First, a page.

Most poisoning from O. illudens happens when beginner foragers mistake them for yellow-orange chanterelles that grow in Eastern North America. When foraging for chanterelles, it’s important to note the differences between them and jack-o’lanterns, as they can grow in similar places around the same time.

Some chanterelle species that share growing regions with O. illudens include the Cantharellus lateritiusCantharellus confluensCantharellus minor, and Cantharellus persicinus species. All of these chanterelle species grow East of the Rocky Mountains and may flush at the same time as jack-o’lantern mushrooms.

Firstly, chanterelles are mycorrhizal (form a beneficial fungi-plant relationship to gain nutrients) rather than saprobic, so you will not see them growing from decaying wood like jack-o’lanterns. They will instead grow from the soil near the trees they have mycorrhizal relationships with, as they derive nutrients from the tree’s roots. If you’re unsure if the mushroom is growing from the soil or wood beneath soil or leaf litter, gently brush around and beneath it to see if it’s actually growing from wood.

Secondly, chanterelles have false gills rather than true gills. This means rather than gills; they have forked wrinkles underneath the cap, which are less deep than true gills and can not be separated or moved when brushed. False gills should be firm to the touch and can not easily be separated from the mushroom.

Finally, most chanterelle species have a sweet, fruity aroma resembling an apricot or peach. Jack-O’Lantern mushrooms do not have this distinctive odor.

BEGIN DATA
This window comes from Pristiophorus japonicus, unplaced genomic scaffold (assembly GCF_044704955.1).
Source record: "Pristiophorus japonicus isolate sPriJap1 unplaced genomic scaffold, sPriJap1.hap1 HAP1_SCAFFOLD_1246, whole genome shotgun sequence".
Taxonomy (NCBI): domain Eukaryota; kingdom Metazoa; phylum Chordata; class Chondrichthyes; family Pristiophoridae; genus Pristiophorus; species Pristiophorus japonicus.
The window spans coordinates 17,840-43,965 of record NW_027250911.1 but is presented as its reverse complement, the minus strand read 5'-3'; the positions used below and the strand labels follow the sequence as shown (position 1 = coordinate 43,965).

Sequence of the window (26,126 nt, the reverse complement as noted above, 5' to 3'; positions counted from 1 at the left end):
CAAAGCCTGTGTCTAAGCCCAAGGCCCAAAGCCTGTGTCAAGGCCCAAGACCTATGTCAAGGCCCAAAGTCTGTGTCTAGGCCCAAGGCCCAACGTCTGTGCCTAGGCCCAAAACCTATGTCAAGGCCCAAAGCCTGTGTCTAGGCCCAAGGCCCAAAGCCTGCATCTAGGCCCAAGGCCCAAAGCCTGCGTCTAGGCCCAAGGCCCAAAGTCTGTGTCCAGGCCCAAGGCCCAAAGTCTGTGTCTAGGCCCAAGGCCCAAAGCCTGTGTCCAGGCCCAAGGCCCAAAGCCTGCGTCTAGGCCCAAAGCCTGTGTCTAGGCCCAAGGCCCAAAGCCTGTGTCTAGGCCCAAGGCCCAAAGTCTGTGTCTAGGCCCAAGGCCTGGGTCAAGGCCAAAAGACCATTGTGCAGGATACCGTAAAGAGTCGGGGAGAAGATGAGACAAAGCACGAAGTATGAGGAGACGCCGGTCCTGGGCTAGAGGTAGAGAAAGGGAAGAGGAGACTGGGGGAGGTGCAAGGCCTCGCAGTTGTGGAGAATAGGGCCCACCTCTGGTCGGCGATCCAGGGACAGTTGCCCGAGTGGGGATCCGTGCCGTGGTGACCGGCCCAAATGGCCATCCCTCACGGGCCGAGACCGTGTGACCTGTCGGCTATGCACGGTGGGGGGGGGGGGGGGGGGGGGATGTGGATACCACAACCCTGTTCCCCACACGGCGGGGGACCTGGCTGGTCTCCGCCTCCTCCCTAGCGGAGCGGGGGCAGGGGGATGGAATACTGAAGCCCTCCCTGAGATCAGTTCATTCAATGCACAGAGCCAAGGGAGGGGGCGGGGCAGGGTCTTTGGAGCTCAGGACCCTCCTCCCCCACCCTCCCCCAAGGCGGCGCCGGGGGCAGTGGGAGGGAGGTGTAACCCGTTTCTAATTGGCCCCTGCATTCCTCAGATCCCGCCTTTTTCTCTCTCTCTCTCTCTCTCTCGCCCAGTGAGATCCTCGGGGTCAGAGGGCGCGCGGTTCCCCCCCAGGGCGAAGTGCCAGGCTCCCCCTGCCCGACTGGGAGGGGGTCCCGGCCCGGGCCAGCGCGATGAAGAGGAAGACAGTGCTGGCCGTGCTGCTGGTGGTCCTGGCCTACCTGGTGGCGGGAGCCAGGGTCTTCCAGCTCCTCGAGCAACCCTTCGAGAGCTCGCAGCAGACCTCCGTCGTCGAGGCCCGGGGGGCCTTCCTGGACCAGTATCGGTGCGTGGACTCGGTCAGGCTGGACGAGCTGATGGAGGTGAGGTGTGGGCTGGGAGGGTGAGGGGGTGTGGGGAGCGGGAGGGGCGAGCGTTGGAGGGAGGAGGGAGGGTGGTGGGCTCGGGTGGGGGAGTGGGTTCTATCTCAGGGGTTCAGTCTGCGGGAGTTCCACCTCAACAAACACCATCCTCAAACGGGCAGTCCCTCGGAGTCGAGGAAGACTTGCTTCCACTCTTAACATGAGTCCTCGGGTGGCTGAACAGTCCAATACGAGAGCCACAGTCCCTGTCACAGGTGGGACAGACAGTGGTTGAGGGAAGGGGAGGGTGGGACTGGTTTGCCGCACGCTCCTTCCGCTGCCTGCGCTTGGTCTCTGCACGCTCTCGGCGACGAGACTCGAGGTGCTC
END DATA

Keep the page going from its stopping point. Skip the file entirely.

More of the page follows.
Can You Grow Jack-O’Lantern Mushrooms?

If you want to enjoy the bright colors and spooky glow of jack-o’lantern mushrooms, you’ll be pleased to know you can grow them if you live in the correct region. Since these mushrooms aren’t mycorrhizal, they grow easily when inoculated on the right logs, such as oak and beech trees.

Potential Medicinal Properties of Jack-O’Lantern Mushrooms

So, you might think that since mushrooms are poisonous to eat, they don’t have medicinal potential. However, jack-o’lantern mushrooms are one of the top producers of the chemical, lovastatin, which doctors use to lower cholesterol and prevent heart disease.

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The photo featured at the top of this post is © John_P_Anderson/Shutterstock.com

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About the Author

Cammi Morgan is a writer at A-Z Animals where her primary focus is on mycology, marine animals, forest and river ecology, and dogs. Cammi has been volunteering in animal rescue for over 10 years, and has been studying mycology and field-researching mushrooms for the past 3 years. A resident of Southeast Appalachia, Cammi loves her off-grid life where she shares 20 acres with her landmates, foster dogs, and all the plants, fungi, and critters of the forest.

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  2. AZ Animals, Available here: https://a-z-animals.com/blog/10-animals-that-glow-in-the-dark/
  3. PubMed, Available here: https://pubmed.ncbi.nlm.nih.gov/2024797/